Recently one of our customers had a question: What is the best way to share answer files within a team? He had a very valid concern about preserving data integrity in this situation. The solution depends on your requirements.
There are basically three scenarios for sharing answer files over a network:
- All team members have write access to the answer file.
- The file is marked read-only and no team members have write access to the answer file.
- Use system-based access control lists (ACLs) to determine who has read and write access to the answer file.
In the first scenario, the answer file is simply shared on a LAN without any restrictions. Because each user has write access to the file, anyone can modify and save the answer file. Fortunately AnswerTool agressively checks for file modifications, so whenever one team member saves over the file, everyone else will be notified and will have the option to reload the file.
The benefit of this scenario is that anyone can modify the file without going through a central authority, which means that everyone on the team immediately benefits from the changes. However the danger is that someone will opt not to reload a changed file, change it themselves and then save over the existing file, which would mean losing any changes since the previous change.
Even if team members always reload modified files, there is one other serious problem with this scenario. Keep in mind that anyone saving over the answer file will cause AnswerTool to display the modified file notice for everyone else on the team. With large teams, there is a possibility for frequent modification to the answer file, and therefore everyone on the team will be repeatedly asked to reload a modified file, which will quickly get annoying and reduce productivity. Therefore this scenario should definitely be avoided for teams larger than about three people.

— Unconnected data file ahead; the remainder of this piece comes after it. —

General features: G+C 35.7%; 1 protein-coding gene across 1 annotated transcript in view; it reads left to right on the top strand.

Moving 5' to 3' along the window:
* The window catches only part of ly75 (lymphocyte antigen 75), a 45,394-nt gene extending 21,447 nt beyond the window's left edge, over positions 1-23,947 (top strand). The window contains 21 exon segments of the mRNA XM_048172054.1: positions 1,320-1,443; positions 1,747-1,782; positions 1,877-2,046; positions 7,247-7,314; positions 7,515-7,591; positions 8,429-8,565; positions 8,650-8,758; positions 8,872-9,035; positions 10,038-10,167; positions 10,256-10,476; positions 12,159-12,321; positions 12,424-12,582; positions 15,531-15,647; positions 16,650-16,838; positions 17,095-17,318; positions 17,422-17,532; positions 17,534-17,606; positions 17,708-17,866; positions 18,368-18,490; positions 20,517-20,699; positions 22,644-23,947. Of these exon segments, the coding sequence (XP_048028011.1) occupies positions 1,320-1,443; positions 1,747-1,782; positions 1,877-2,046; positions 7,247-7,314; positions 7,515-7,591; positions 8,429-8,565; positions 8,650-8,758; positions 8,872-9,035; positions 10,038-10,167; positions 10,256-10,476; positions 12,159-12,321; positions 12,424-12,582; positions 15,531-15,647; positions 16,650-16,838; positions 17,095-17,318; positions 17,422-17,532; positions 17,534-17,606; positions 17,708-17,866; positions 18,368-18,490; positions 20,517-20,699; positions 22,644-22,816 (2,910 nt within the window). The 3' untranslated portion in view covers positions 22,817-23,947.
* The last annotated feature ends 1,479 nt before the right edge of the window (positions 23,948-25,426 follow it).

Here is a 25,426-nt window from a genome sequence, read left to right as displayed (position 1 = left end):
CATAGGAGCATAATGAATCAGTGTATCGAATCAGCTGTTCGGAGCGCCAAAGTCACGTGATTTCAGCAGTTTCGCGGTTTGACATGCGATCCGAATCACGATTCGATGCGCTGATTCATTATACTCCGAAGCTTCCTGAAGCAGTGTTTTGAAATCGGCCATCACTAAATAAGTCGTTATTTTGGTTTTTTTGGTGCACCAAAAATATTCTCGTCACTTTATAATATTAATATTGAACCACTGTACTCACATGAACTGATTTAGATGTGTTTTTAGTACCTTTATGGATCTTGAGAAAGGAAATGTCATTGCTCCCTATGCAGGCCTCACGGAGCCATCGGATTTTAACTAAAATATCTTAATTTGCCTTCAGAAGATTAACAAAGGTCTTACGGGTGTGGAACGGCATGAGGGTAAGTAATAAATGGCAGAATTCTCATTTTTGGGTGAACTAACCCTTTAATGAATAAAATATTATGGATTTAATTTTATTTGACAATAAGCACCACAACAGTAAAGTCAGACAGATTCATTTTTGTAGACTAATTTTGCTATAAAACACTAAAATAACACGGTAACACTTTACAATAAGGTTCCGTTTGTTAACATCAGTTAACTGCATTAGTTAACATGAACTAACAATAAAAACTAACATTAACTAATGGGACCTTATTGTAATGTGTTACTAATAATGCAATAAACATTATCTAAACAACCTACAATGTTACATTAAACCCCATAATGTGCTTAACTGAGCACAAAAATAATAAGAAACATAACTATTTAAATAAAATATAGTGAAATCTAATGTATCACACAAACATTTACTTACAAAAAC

In the second scenario, the answer file is marked as read-only on the file server so that all team members can access it but not modify it. This ensures that no one can overwrite changes made by someone else, but it means that some additional procedures will be necessary in order to put modifications in place.
This is a good scenario because it prevents random modifications to the file while still allowing team members to overwrite the file when necessary. In a shared environment, this is definitely better than the scenario where everyone has full access.
In the third scenario, the answer file is protected by using system-level access control lists (ACLs) available when using the NTFS file system on your server. This is the most secure scenario at this time because only the authorized team members will be able to make modifications to the answer file, and everyone else will have read-only access.
In future versions of AnswerTool we do plan on having more sophisticated access control systems, but we need to hear from you. Tell us how your team is organized, let us know how you would prefer to handle sharing, and we'll see what we can do. Please send us your feedback through the feedback form.
Author of AnswerTool